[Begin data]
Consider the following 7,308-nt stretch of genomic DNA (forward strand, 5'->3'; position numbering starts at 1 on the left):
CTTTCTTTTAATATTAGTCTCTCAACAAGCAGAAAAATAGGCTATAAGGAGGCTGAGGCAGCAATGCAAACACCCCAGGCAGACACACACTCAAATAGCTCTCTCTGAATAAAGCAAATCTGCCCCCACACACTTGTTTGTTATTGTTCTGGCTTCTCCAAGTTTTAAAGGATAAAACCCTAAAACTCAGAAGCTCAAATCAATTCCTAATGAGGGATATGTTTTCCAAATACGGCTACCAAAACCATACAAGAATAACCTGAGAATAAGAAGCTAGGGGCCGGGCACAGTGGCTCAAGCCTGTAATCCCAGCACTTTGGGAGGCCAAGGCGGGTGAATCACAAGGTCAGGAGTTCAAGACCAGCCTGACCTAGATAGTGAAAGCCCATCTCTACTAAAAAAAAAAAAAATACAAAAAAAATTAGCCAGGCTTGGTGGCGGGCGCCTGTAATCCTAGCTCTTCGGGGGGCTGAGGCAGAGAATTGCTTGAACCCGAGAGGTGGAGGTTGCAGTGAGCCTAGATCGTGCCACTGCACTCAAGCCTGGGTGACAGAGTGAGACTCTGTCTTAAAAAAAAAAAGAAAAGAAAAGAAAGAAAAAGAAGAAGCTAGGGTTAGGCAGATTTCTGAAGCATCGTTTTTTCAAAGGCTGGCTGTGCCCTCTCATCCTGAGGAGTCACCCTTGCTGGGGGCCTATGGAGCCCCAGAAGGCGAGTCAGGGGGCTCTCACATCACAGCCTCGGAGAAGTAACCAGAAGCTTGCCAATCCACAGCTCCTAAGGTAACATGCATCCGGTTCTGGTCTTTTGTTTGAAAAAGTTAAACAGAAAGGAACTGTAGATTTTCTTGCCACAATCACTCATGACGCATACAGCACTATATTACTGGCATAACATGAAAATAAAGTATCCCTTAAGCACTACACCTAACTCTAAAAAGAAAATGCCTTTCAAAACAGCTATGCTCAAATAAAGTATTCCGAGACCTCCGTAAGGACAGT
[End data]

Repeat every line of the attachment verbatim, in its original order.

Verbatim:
Consider the following 7,308-nt stretch of genomic DNA (forward strand, 5'->3'; position numbering starts at 1 on the left):
CTTTCTTTTAATATTAGTCTCTCAACAAGCAGAAAAATAGGCTATAAGGAGGCTGAGGCAGCAATGCAAACACCCCAGGCAGACACACACTCAAATAGCTCTCTCTGAATAAAGCAAATCTGCCCCCACACACTTGTTTGTTATTGTTCTGGCTTCTCCAAGTTTTAAAGGATAAAACCCTAAAACTCAGAAGCTCAAATCAATTCCTAATGAGGGATATGTTTTCCAAATACGGCTACCAAAACCATACAAGAATAACCTGAGAATAAGAAGCTAGGGGCCGGGCACAGTGGCTCAAGCCTGTAATCCCAGCACTTTGGGAGGCCAAGGCGGGTGAATCACAAGGTCAGGAGTTCAAGACCAGCCTGACCTAGATAGTGAAAGCCCATCTCTACTAAAAAAAAAAAAAATACAAAAAAAATTAGCCAGGCTTGGTGGCGGGCGCCTGTAATCCTAGCTCTTCGGGGGGCTGAGGCAGAGAATTGCTTGAACCCGAGAGGTGGAGGTTGCAGTGAGCCTAGATCGTGCCACTGCACTCAAGCCTGGGTGACAGAGTGAGACTCTGTCTTAAAAAAAAAAAGAAAAGAAAAGAAAGAAAAAGAAGAAGCTAGGGTTAGGCAGATTTCTGAAGCATCGTTTTTTCAAAGGCTGGCTGTGCCCTCTCATCCTGAGGAGTCACCCTTGCTGGGGGCCTATGGAGCCCCAGAAGGCGAGTCAGGGGGCTCTCACATCACAGCCTCGGAGAAGTAACCAGAAGCTTGCCAATCCACAGCTCCTAAGGTAACATGCATCCGGTTCTGGTCTTTTGTTTGAAAAAGTTAAACAGAAAGGAACTGTAGATTTTCTTGCCACAATCACTCATGACGCATACAGCACTATATTACTGGCATAACATGAAAATAAAGTATCCCTTAAGCACTACACCTAACTCTAAAAAGAAAATGCCTTTCAAAACAGCTATGCTCAAATAAAGTATTCCGAGACCTCCGTAAGGACAGT